However, the biggest problem with this level of analysis is that some companies, like Tesla, sell high-ticket, single-purchase items (in this case an electric vehicle). We could counteract this undesired quality by looking at the average price per transaction and average number of transactions per year. What other methods could we use?
For this example you work at Facebook. Your team focuses on helping small businesses increase sales through the Marketplace app on Facebook.
This question assesses your ability to pull KPIs for operations related tasks. With an automated chatbot, what might some KPIs you would like to capture be?
With this question we also have the seller metrics. You could look at sales rates before and after consulting the chatbot, which would help you understand if the chatbot is helping small businesses sell more items.
First, it is clear the criteria would be different for each city. New York City is much more densely populated and couriers might ride bikes, whereas in Charlotte it would more likely be a car.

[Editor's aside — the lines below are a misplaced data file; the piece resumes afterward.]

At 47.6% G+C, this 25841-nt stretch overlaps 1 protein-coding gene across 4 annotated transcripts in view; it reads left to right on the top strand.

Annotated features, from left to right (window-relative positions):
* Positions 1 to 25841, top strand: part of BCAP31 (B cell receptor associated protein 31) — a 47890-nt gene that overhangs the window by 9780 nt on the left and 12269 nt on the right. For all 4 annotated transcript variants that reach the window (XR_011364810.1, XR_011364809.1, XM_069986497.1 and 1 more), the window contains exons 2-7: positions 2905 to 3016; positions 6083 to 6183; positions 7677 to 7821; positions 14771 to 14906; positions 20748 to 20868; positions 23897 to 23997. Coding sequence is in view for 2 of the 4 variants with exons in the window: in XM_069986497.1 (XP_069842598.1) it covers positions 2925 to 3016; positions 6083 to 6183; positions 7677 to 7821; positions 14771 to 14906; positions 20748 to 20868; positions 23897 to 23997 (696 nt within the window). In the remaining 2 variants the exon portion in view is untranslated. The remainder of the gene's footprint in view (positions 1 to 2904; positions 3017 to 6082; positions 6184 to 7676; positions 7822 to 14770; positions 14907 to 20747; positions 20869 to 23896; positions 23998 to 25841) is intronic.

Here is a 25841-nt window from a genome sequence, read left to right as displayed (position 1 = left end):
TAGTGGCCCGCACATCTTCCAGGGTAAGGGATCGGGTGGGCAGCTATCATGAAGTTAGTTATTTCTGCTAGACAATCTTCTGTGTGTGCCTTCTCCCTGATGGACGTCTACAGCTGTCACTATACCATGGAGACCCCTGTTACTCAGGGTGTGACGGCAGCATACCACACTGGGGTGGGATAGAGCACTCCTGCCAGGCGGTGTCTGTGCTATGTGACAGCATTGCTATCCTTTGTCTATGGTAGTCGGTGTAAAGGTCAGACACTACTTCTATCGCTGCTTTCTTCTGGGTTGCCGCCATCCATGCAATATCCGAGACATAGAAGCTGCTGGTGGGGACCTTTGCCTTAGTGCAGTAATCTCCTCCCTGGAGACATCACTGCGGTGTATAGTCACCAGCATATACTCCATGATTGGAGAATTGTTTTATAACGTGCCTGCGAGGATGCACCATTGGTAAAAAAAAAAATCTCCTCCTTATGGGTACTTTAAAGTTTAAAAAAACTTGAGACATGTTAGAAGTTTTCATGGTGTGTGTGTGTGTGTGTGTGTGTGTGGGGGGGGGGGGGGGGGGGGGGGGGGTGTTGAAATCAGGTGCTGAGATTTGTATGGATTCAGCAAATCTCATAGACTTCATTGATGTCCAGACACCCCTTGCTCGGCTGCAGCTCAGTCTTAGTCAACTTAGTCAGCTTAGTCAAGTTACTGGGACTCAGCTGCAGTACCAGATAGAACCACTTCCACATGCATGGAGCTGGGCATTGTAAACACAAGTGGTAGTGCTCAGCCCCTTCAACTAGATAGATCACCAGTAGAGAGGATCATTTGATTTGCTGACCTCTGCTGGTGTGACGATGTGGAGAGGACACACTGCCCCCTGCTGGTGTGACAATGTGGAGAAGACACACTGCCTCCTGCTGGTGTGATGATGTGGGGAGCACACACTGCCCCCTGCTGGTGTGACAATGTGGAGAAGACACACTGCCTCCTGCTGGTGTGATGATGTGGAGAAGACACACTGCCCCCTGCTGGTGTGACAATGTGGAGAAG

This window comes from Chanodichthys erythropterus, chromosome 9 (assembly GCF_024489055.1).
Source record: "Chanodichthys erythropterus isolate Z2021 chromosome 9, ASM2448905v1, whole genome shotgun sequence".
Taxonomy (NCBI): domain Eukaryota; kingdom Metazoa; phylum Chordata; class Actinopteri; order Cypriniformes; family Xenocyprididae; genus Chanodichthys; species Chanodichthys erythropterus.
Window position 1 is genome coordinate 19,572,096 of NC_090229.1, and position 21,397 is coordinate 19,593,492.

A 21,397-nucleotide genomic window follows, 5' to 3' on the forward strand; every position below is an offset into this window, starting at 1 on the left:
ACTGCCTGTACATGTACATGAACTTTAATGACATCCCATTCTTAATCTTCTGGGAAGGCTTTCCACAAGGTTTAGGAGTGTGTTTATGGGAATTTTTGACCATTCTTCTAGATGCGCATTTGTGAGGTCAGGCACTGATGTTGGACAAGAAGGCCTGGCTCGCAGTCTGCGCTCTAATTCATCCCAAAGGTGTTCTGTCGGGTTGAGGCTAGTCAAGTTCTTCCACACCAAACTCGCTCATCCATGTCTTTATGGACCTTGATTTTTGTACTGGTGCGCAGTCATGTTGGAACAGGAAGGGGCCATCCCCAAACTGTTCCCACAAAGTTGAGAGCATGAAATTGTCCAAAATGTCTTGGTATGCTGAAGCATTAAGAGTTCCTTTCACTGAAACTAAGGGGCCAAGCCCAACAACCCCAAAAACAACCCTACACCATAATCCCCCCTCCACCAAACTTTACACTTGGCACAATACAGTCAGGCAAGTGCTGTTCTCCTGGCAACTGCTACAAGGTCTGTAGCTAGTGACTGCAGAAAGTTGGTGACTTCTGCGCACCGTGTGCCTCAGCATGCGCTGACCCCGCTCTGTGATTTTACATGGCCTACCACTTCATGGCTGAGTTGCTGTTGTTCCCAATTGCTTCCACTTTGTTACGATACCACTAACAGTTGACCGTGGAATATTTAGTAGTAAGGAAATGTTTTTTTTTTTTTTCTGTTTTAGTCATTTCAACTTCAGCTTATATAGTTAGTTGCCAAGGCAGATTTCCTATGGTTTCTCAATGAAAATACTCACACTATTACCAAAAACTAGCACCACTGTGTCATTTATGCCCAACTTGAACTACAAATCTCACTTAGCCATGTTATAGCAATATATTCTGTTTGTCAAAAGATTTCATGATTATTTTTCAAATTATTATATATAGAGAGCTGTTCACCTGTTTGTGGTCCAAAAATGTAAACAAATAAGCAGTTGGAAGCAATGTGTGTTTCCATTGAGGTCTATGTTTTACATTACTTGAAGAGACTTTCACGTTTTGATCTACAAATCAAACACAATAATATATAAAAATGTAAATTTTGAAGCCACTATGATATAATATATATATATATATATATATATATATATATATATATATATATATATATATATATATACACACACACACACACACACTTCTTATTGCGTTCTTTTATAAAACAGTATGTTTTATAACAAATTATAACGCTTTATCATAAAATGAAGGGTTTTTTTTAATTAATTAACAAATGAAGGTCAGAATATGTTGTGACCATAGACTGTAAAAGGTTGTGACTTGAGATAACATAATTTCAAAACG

Hint: For deciding which drivers to choose, we should view this algorithmically. How do we optimize the delivery times? Is there a maximum elasticity the system should support on both the delivery time and quality? For example, should we allow two-hour deliveries during peak times?
Follow-up question: What metrics would indicate if there is high demand and low supply? How can we determine the threshold for when there is too much demand?
See a step-by-step solution to this case study question on YouTube:
More context: You have access to historical pricing data for products that have been on sale before.
You might want to consider: Price elasticity of demand, e.g., a decrease in price translates into an increase in demand. This would include consumer tech products, luxury items, etc. How would you go about identifying products with a high price elasticity?
Note: The question also states the goal of maximizing profit. So not only should these products have high price elasticity, but they should also have a high-profit margin.
For any analyst role, see the top 100+ data analyst interview questions or top product analyst interview questions, for more product-related roles. Our premium subscription also features a data science course modules in SQL, Python, statistics and product/business case studies to help you prepare for the most commonly asked interview concepts.